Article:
Articular cartilage is a highly organized tissue that is well adapted to the functional demands in joints but difficult to replicate via tissue engineering or regeneration. Its viscoelastic properties allow cartilage to adapt to both slow and rapid mechanical loading. Several cartilage repair strategies that aim to restore tissue and protect it from further degeneration have been introduced. The key to their success is the quality of the newly formed tissue. In this study, periosteal cells loaded on a scaffold were used to repair large partial-thickness cartilage defects in the knee joint of miniature pigs. The repair cartilage was analyzed 26 weeks after surgery and compared both morphologically and mechanically with healthy hyaline cartilage. Contact stiffness, reduced modulus and hardness as key mechanical properties were examined in vitro by nanoindentation in phosphate-buffered saline at room temperature. In addition, the influence of tissue fixation with paraformaldehyde on the biomechanical properties was investigated. Although the repair process resulted in the formation of a stable fibrocartilaginous tissue, its contact stiffness was lower than that of hyaline cartilage by a factor of 10. Fixation with paraformaldehyde significantly increased the stiffness of cartilaginous tissue by one order of magnitude, and therefore, should not be used when studying biomechanical properties of cartilage. Our study suggests a sensitive method for measuring the contact stiffness of articular cartilage and demonstrates the importance of mechanical analysis for proper evaluation of the success of cartilage repair strategies.

  10. Mononuclear cells and vascular repair in HHT.

    PubMed

    Dingenouts, Calinda K E; Goumans, Marie-José; Bakker, Wineke

    2015-01-01

    Hereditary hemorrhagic telangiectasia (HHT) or Rendu-Osler-Weber disease is a rare genetic vascular disorder known for its endothelial dysplasia causing arteriovenous malformations and severe bleedings. HHT-1 and HHT-2 are the most prevalent variants and are caused by heterozygous mutations in endoglin and activin receptor-like kinase 1, respectively. An undervalued aspect of the disease is that HHT patients experience persistent inflammation. Although endothelial and mural cells have been the main research focus trying to unravel the mechanism behind the disease, wound healing is a process with a delicate balance between inflammatory and vascular cells. Inflammatory cells are part of the mononuclear cells (MNCs) fraction, and can, next to eliciting an immune response, also have angiogenic potential. This biphasic effect of MNC can hold a promising mechanism to further elucidate treatment strategies for HHT patients. Before MNC are able to contribute to repair, they need to home to and retain in ischemic and damaged tissue. Directed migration (homing) of MNCs following tissue damage is regulated by the stromal cell derived factor 1 (SDF1). MNCs that express the C-X-C chemokine receptor 4 (CXCR4) migrate toward the tightly regulated gradient of SDF1. This directed migration of monocytes and lymphocytes can be inhibited by dipeptidyl peptidase 4 (DPP4). Interestingly, MNC of HHT patients express elevated levels of DPP4 and show impaired homing toward damaged tissue. Impaired homing capacity of the MNCs might therefore contribute to the impaired angiogenesis and tissue repair observed in HHT patients. This review summarizes recent studies regarding the role of MNCs in the etiology of HHT and vascular repair, and evaluates the efficacy of DPP4 inhibition in tissue integrity and repair.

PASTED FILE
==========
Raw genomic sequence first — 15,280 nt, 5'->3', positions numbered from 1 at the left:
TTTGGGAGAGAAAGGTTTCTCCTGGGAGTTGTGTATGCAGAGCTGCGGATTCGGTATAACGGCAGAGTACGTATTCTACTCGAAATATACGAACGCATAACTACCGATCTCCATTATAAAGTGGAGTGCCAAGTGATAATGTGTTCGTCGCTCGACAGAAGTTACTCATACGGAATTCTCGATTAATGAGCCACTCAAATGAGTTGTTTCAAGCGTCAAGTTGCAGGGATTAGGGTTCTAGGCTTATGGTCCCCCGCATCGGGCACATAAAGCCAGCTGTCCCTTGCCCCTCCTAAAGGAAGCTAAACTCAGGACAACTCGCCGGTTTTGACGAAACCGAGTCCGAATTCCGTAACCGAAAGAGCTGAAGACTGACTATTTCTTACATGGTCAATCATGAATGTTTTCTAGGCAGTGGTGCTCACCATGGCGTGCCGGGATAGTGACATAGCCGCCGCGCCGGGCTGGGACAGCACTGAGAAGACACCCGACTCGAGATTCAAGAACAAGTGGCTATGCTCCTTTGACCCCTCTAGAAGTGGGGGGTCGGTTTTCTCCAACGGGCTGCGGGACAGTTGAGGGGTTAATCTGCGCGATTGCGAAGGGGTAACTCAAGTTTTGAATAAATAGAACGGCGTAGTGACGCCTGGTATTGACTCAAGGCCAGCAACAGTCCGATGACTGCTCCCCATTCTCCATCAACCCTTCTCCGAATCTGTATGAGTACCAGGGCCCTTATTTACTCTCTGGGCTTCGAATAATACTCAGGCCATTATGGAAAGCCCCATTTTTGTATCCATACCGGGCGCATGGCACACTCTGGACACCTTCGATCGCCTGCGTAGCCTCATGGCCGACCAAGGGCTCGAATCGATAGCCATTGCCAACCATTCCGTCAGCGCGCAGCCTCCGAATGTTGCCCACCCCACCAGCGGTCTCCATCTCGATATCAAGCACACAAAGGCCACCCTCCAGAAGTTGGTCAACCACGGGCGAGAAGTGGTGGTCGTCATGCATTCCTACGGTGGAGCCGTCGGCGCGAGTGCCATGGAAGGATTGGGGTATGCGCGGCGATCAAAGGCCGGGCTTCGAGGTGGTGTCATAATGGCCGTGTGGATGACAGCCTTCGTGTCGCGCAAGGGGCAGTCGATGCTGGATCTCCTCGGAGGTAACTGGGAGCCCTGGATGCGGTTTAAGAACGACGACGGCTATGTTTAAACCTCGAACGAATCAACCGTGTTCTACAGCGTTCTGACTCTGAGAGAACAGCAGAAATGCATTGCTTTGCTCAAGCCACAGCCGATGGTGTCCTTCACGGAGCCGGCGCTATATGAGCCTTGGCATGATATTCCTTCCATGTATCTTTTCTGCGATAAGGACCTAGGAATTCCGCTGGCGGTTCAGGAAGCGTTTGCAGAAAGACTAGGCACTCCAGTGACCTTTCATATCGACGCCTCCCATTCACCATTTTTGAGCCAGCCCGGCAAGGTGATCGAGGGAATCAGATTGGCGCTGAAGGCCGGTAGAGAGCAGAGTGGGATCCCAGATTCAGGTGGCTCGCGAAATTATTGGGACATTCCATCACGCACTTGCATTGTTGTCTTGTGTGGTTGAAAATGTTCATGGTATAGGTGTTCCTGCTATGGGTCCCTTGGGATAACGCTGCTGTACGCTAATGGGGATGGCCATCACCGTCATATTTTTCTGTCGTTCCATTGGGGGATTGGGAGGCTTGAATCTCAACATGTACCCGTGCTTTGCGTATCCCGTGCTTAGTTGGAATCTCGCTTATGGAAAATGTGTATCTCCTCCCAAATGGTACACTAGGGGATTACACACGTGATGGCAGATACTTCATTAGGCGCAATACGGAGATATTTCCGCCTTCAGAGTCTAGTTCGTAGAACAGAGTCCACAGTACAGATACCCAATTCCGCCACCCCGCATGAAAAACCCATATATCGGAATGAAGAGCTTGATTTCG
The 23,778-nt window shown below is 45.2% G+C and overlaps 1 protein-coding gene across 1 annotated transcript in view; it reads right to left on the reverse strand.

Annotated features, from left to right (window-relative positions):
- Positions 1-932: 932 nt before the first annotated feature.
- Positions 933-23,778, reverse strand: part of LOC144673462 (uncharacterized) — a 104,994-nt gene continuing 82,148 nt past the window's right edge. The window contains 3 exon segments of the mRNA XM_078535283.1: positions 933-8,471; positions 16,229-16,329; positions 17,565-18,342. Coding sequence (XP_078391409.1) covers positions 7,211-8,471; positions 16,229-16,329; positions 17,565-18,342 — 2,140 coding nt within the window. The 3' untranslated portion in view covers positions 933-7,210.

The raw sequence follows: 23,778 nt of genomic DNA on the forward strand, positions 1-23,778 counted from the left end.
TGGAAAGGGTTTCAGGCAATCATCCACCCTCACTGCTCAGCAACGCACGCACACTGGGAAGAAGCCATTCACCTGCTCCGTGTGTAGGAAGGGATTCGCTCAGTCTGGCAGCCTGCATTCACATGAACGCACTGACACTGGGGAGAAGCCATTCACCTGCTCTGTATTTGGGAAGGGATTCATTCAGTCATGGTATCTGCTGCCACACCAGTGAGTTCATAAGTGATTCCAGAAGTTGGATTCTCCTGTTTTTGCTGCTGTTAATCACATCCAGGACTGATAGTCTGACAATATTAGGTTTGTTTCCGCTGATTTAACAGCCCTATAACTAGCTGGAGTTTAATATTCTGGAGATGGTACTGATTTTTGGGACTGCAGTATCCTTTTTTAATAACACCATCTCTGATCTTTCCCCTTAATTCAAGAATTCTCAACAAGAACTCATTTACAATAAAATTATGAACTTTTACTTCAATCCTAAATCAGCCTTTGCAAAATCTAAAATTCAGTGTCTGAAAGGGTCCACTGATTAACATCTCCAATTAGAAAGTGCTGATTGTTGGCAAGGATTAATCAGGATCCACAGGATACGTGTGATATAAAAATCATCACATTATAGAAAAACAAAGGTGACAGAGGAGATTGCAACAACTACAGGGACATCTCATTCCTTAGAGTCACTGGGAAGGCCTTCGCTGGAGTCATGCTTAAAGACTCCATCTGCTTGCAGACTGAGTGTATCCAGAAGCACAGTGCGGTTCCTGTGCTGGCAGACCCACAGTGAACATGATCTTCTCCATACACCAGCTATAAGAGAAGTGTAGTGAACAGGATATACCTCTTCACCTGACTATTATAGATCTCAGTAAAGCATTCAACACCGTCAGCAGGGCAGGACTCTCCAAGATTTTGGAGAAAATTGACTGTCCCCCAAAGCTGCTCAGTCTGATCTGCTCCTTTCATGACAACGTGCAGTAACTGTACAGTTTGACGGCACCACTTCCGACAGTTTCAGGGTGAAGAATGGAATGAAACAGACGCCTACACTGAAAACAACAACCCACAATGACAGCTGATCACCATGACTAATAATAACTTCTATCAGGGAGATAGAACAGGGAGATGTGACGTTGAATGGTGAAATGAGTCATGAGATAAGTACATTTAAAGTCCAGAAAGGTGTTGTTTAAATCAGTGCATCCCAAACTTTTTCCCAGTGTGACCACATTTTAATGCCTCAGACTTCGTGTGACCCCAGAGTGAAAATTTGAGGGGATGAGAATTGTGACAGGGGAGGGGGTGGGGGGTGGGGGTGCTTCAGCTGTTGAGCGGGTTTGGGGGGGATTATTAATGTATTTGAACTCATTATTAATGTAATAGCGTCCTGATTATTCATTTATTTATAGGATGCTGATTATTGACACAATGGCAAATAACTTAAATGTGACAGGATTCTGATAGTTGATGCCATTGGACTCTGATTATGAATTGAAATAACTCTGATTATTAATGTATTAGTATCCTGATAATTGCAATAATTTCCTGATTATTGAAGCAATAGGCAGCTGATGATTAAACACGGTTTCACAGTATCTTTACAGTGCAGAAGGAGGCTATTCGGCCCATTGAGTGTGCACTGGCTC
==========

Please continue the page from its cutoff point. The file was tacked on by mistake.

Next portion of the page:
11. Cycling with BRCA2 from DNA repair to mitosis

    SciTech Connect

    Lee, Hyunsook

    2014-11-15

    Genetic integrity in proliferating cells is guaranteed by the harmony of DNA replication, appropriate DNA repair, and segregation of the duplicated genome. Breast cancer susceptibility gene BRCA2 is a unique tumor suppressor that is involved in all three processes. Hence, it is critical in genome maintenance. The functions of BRCA2 in DNA repair and homology-directed recombination (HDR) have been reviewed numerous times. Here, I will briefly go through the functions of BRCA2 in HDR and focus on the emerging roles of BRCA2 in telomere homeostasis and mitosis, then discuss how BRCA2 exerts distinct functions in a cell-cycle specific manner in the maintenance of genomic integrity. - Highlights: • BRCA2 is a multifaceted tumor suppressor and is crucial in genetic integrity. • BRCA2 exerts distinct functions in cell cycle-specific manner. • Mitotic kinases regulate diverse functions of BRCA2 in mitosis and cytokinesis.

  12. 40 CFR 63.1024 - Leak repair.

    Code of Federal Regulations, 2010 CFR

    2010-07-01

    ... purged material resulting from immediate repair would be greater than the fugitive emissions likely to result from delay of repair, and (ii) When repair procedures are effected, the purged material...